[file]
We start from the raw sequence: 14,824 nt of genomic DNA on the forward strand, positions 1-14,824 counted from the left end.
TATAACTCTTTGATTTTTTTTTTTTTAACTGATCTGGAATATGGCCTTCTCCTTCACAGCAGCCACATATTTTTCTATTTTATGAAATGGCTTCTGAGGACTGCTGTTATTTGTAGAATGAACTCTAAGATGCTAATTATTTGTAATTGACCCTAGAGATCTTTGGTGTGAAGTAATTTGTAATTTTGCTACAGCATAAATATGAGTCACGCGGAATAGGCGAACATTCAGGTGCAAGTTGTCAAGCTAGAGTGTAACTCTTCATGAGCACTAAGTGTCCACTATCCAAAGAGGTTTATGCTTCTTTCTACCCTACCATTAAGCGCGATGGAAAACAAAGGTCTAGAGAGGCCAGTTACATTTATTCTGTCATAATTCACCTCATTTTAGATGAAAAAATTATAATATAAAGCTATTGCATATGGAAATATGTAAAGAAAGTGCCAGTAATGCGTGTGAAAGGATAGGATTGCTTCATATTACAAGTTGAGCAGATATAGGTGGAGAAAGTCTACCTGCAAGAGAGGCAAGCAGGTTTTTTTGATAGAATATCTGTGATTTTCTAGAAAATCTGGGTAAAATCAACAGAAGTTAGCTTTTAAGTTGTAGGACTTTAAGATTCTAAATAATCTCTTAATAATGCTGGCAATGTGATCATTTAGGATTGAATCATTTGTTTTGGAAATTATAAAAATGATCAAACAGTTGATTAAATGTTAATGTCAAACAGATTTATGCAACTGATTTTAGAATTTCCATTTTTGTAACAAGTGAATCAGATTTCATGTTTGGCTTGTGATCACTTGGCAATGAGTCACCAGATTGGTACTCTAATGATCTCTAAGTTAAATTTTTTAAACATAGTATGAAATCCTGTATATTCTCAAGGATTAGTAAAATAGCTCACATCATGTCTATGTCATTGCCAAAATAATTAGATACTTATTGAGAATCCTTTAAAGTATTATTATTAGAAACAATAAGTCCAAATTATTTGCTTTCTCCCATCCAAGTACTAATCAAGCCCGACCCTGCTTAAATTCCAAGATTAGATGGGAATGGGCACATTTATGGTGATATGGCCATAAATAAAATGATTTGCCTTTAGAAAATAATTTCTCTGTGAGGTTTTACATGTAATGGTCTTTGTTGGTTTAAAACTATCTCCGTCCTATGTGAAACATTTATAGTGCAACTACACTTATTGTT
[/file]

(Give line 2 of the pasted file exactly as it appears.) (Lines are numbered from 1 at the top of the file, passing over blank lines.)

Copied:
TATAACTCTTTGATTTTTTTTTTTTTAACTGATCTGGAATATGGCCTTCTCCTTCACAGCAGCCACATATTTTTCTATTTTATGAAATGGCTTCTGAGGACTGCTGTTATTTGTAGAATGAACTCTAAGATGCTAATTATTTGTAATTGACCCTAGAGATCTTTGGTGTGAAGTAATTTGTAATTTTGCTACAGCATAAATATGAGTCACGCGGAATAGGCGAACATTCAGGTGCAAGTTGTCAAGCTAGAGTGTAACTCTTCATGAGCACTAAGTGTCCACTATCCAAAGAGGTTTATGCTTCTTTCTACCCTACCATTAAGCGCGATGGAAAACAAAGGTCTAGAGAGGCCAGTTACATTTATTCTGTCATAATTCACCTCATTTTAGATGAAAAAATTATAATATAAAGCTATTGCATATGGAAATATGTAAAGAAAGTGCCAGTAATGCGTGTGAAAGGATAGGATTGCTTCATATTACAAGTTGAGCAGATATAGGTGGAGAAAGTCTACCTGCAAGAGAGGCAAGCAGGTTTTTTTGATAGAATATCTGTGATTTTCTAGAAAATCTGGGTAAAATCAACAGAAGTTAGCTTTTAAGTTGTAGGACTTTAAGATTCTAAATAATCTCTTAATAATGCTGGCAATGTGATCATTTAGGATTGAATCATTTGTTTTGGAAATTATAAAAATGATCAAACAGTTGATTAAATGTTAATGTCAAACAGATTTATGCAACTGATTTTAGAATTTCCATTTTTGTAACAAGTGAATCAGATTTCATGTTTGGCTTGTGATCACTTGGCAATGAGTCACCAGATTGGTACTCTAATGATCTCTAAGTTAAATTTTTTAAACATAGTATGAAATCCTGTATATTCTCAAGGATTAGTAAAATAGCTCACATCATGTCTATGTCATTGCCAAAATAATTAGATACTTATTGAGAATCCTTTAAAGTATTATTATTAGAAACAATAAGTCCAAATTATTTGCTTTCTCCCATCCAAGTACTAATCAAGCCCGACCCTGCTTAAATTCCAAGATTAGATGGGAATGGGCACATTTATGGTGATATGGCCATAAATAAAATGATTTGCCTTTAGAAAATAATTTCTCTGTGAGGTTTTACATGTAATGGTCTTTGTTGGTTTAAAACTATCTCCGTCCTATGTGAAACATTTATAGTGCAACTACACTTATTGTT